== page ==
The Feeling Good about Your Smile program also engages dental hygienists, who are trained to facilitate the workshops.  This fall, OODH and UCEDD staff will recruit and train 15 to 20 dental hygienists in order to build capacity and sustain the program in Oregon.  The training events for the hygienists will take place while conducting Feeling Good about Your Smile workshops for people with I/DD and their care providers.    If you are interested in being part of this new program in Oregon, please contact Angela Weaver at weaverro@ohsu.edu.

Relevant Data:

Special Smiles is the dental health program of Special Olympics Healthy Athletes® that provides athletes with intellectual disabilities the opportunity to participate in dental screening and take charge of their oral health. 

Special Olympics Oral Health Conditions

According to Special Olympics’ Healthy Athletes’ Special Smiles 2019 US Report, during the Special Smiles’ oral examinations of approximately 138,500 Special Olympics’ athletes, from 2007-2019, about half of the athletes were unaware that they had underlining oral health issues. Their data showed that almost 50% of the athletes had signs of gingivitis, 25% had untreated tooth decay, 9% received an urgent dental referral, 12% experienced mouth pain, and lastly, 30% of the Special Olympics athletes were missing one or more teeth.  (For more information on the Special Olympics Special Smiles resource page.)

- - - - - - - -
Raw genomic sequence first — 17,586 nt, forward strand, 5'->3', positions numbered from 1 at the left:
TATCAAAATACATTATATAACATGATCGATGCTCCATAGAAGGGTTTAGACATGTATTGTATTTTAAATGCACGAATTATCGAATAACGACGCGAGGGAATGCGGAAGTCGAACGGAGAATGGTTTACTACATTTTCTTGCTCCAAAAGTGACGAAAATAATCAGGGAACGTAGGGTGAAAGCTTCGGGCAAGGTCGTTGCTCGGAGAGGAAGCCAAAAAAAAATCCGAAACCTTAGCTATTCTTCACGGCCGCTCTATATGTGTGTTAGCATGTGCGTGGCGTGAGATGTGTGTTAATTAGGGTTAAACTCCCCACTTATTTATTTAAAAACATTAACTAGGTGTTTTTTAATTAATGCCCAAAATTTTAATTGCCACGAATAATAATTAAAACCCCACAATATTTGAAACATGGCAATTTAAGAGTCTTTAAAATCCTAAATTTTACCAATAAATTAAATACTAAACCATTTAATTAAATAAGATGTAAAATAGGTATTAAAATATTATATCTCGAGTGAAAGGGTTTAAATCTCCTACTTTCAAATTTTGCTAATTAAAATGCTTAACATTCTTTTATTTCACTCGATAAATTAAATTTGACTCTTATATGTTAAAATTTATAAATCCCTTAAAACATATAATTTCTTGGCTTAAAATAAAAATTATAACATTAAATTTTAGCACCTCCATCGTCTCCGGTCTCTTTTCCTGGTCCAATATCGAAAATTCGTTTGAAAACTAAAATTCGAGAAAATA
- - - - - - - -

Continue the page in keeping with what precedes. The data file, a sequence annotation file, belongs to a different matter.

Percent of Oregon Adults who have had a dental visit in past year
Percent of Oregon Adults who have had a dental visit in past year

In Oregon, 2018 Behavioral Risk Factor Surveillance System survey (BRFSS) data shows that fewer adults with disabilities, or just 59%, visited a dentist within a one-year period, compared to 71% of adults without disabilities. This means that people with disabilities are not accessing and benefiting from, the same yearly dental care as people without disabilities.

Percent of Oregon Adults Who have had permanent teeth removal
Percent of Oregon adults who have had permanent teeth removal

In this chart, the orange bars represent adults with disabilities and the blue bars represent people without disabilities.  The BRFSS data in this chart demonstrates how Oregonians with disabilities (60%) reported having had at least one permanent tooth removed, compared to 33% of adults without disabilities. (When you add the two orange 30% bars together.)  In other words, the number of people with disabilities who have had one or more of their teeth removed is twice that of people without disabilities.  Moreover, three times more people with disabilities (30%) reported having had six or more teeth removed than people without disabilities (9%).  Having teeth removed is an indication of poor oral health. The more teeth a person has removed, often correlates with poor oral health and/or limited access to appropriate oral health care.